At exactly 5pm today, Warsaw will come to a stop to commemorate the 79th anniversary of the outbreak of the Warsaw Uprising. For 63 days, the city rose up against German occupation in a bid for freedom. One of those documenting the day-to-day realities was accidental photographer Eugeniusz Haneman.
In this episode of The Debrief, we hear about plans to make a film based on the life of the Midwife of Auschwitz, Stanisława Leszczyńska.
The re-release of Andrzej Żuławski’s psychological horror Possession for its 40th anniversary has again cast the spotlight on artist Barbara ‘Basha’ Baranowska.
The building in the centre of Augustów in north-east Poland was used by the NKVD and the Communist secret police to hold and interrogate victims of the 1945 Augustów Roundups, known as the little Katyń.
Describing the game as a “poignant slice of Polish culture”, video game critic and reviewer Robert Zak said: “Amid all these Polish made games, few have depicted Poland itself. The Medium breaks this unfortunate tradition beautifully.”
Once asked to draw the view from her bedroom window for homework, Anna Odi couldn’t decide whether to draw the crematorium or the gallows where Auschwitz commandant Rudolf Hoess was executed. She told TFN: “I think I am a hostage to the stories of people who experienced this hell. I am continuing what my parents started, to be a witness. Like my parents, I owe it to the victims.”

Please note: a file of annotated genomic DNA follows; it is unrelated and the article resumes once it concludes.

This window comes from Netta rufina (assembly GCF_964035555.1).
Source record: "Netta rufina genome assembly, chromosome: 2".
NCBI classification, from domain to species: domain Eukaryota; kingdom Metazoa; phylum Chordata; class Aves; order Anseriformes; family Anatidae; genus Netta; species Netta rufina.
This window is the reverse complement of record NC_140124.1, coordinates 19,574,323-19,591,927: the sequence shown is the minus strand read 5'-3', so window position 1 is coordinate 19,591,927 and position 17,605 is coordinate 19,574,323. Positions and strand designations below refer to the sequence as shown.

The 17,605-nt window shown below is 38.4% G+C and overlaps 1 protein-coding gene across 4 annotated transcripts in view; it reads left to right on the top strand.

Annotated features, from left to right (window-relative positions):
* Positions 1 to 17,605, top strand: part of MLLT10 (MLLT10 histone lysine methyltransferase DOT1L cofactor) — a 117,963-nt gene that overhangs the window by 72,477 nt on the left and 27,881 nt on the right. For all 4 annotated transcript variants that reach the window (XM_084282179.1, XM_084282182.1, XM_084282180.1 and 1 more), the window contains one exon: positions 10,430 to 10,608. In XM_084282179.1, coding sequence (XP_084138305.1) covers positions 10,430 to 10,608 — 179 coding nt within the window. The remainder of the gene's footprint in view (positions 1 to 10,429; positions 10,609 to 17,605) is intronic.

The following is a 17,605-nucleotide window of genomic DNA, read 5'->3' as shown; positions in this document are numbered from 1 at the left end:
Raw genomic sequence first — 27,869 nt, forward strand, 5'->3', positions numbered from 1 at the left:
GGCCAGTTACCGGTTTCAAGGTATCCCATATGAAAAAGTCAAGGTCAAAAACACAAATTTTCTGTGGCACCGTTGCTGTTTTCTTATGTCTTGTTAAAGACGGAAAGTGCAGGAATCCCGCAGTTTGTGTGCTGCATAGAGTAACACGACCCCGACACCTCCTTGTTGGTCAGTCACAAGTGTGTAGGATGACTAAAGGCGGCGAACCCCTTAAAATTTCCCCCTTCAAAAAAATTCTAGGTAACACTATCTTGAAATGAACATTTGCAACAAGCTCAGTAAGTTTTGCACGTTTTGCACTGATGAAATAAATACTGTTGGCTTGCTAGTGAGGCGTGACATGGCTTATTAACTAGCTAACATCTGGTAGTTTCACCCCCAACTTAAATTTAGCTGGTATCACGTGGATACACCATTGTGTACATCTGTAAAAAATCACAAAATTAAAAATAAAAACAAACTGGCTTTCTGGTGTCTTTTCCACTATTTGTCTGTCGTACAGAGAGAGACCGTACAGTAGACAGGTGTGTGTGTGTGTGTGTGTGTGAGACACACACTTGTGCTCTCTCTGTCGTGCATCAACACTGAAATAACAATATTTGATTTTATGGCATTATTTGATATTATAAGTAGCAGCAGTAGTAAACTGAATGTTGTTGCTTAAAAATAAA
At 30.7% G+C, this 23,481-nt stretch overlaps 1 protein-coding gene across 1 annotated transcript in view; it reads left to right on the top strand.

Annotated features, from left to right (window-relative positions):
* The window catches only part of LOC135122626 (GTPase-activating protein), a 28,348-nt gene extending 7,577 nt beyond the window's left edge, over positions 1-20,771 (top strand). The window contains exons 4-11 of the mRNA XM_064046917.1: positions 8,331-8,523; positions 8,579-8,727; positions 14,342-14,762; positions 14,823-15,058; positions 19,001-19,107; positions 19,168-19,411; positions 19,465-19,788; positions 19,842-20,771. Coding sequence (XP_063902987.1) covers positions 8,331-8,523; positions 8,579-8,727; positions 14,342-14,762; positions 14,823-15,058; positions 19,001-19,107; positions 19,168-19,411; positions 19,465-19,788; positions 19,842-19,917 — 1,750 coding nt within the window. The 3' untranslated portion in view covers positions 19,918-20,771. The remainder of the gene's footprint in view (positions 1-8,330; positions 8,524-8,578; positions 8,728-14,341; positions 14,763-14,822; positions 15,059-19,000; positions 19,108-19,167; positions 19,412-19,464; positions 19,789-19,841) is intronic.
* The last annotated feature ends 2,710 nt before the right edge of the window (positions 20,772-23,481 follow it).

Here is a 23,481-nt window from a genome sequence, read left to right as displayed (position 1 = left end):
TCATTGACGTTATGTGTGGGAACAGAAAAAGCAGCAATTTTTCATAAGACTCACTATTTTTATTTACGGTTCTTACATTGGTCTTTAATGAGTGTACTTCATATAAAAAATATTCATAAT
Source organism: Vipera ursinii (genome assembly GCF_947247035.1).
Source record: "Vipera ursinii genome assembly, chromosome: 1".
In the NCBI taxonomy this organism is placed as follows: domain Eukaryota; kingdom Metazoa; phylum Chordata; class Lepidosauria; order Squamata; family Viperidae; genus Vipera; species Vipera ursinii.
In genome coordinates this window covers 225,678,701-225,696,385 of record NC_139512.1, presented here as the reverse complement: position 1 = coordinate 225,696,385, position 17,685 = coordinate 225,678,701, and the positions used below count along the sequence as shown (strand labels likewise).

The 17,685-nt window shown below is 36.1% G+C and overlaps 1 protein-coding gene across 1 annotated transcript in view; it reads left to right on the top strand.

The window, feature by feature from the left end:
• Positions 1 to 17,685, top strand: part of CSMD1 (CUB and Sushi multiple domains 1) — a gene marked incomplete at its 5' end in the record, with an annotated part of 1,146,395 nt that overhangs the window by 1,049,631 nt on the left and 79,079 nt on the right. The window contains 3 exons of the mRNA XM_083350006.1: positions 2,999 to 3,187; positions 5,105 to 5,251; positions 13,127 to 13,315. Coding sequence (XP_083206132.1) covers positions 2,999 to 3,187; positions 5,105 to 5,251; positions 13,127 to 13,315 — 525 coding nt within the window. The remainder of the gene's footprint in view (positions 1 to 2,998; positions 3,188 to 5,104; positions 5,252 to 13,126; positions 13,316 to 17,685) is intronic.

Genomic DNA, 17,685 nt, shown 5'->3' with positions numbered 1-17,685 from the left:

Forced to witness some of the most horrific scenes on earth, surrounded by death and the slaughter of infants, which she was also ordered to carry out, one woman quietly carried out her duty and defended the value of life against a culture of death. Her remarkable story is a testament to hope and courage in the darkest of circumstances.
Constituting one of the few documentary records of the capital during the Uprising, the 310 photographs from the private archive of photographer Eugeniusz Haneman reveal the horrors and damage to the city as well as the bravery of the insurgents.
Captured in the Baligród Forest District in the Bieszczady Mountains (south-eastern Poland), the wasp was attacked by the rare fungus known as Ophiocordyceps ditmarii which then buried itself inside the insect’s body before erupting out of its head.
After months of meticulous research, author Sylwia Winnik gathered together eight accounts of children who spent part of their childhood in the German prison in occupied Warsaw for her new book Dzieci z Pawiaka (The Children from Pawiak). TFN’s Stuart Dowell met her to find out more.
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